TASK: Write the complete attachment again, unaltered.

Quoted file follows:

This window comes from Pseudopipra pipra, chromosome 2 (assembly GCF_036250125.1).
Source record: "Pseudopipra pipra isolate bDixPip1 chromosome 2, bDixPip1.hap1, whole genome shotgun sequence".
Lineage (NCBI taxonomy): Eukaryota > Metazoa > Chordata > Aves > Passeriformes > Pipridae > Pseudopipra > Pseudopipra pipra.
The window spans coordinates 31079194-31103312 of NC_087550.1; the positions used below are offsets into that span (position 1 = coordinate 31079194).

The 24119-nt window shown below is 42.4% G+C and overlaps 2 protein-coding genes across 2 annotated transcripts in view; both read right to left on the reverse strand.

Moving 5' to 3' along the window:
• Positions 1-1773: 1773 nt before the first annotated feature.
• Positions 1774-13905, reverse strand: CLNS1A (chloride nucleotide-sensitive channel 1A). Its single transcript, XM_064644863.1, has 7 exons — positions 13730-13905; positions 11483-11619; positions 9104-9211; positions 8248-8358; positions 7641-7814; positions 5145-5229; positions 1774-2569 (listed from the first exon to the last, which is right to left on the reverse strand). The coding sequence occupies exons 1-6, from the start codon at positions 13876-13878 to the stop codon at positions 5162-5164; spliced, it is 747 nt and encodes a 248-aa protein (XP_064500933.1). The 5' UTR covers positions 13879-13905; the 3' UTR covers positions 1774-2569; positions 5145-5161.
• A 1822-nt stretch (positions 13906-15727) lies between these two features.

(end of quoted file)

This window comes from Pseudopipra pipra, chromosome 2 (assembly GCF_036250125.1).
Source record: "Pseudopipra pipra isolate bDixPip1 chromosome 2, bDixPip1.hap1, whole genome shotgun sequence".
Lineage (NCBI taxonomy): Eukaryota > Metazoa > Chordata > Aves > Passeriformes > Pipridae > Pseudopipra > Pseudopipra pipra.
The window spans coordinates 31079194-31103312 of NC_087550.1; the positions used below are offsets into that span (position 1 = coordinate 31079194).

The 24119-nt window shown below is 42.4% G+C and overlaps 2 protein-coding genes across 2 annotated transcripts in view; both read right to left on the reverse strand.

Moving 5' to 3' along the window:
• Positions 1-1773: 1773 nt before the first annotated feature.
• Positions 1774-13905, reverse strand: CLNS1A (chloride nucleotide-sensitive channel 1A). Its single transcript, XM_064644863.1, has 7 exons — positions 13730-13905; positions 11483-11619; positions 9104-9211; positions 8248-8358; positions 7641-7814; positions 5145-5229; positions 1774-2569 (listed from the first exon to the last, which is right to left on the reverse strand). The coding sequence occupies exons 1-6, from the start codon at positions 13876-13878 to the stop codon at positions 5162-5164; spliced, it is 747 nt and encodes a 248-aa protein (XP_064500933.1). The 5' UTR covers positions 13879-13905; the 3' UTR covers positions 1774-2569; positions 5145-5161.
• A 1822-nt stretch (positions 13906-15727) lies between these two features.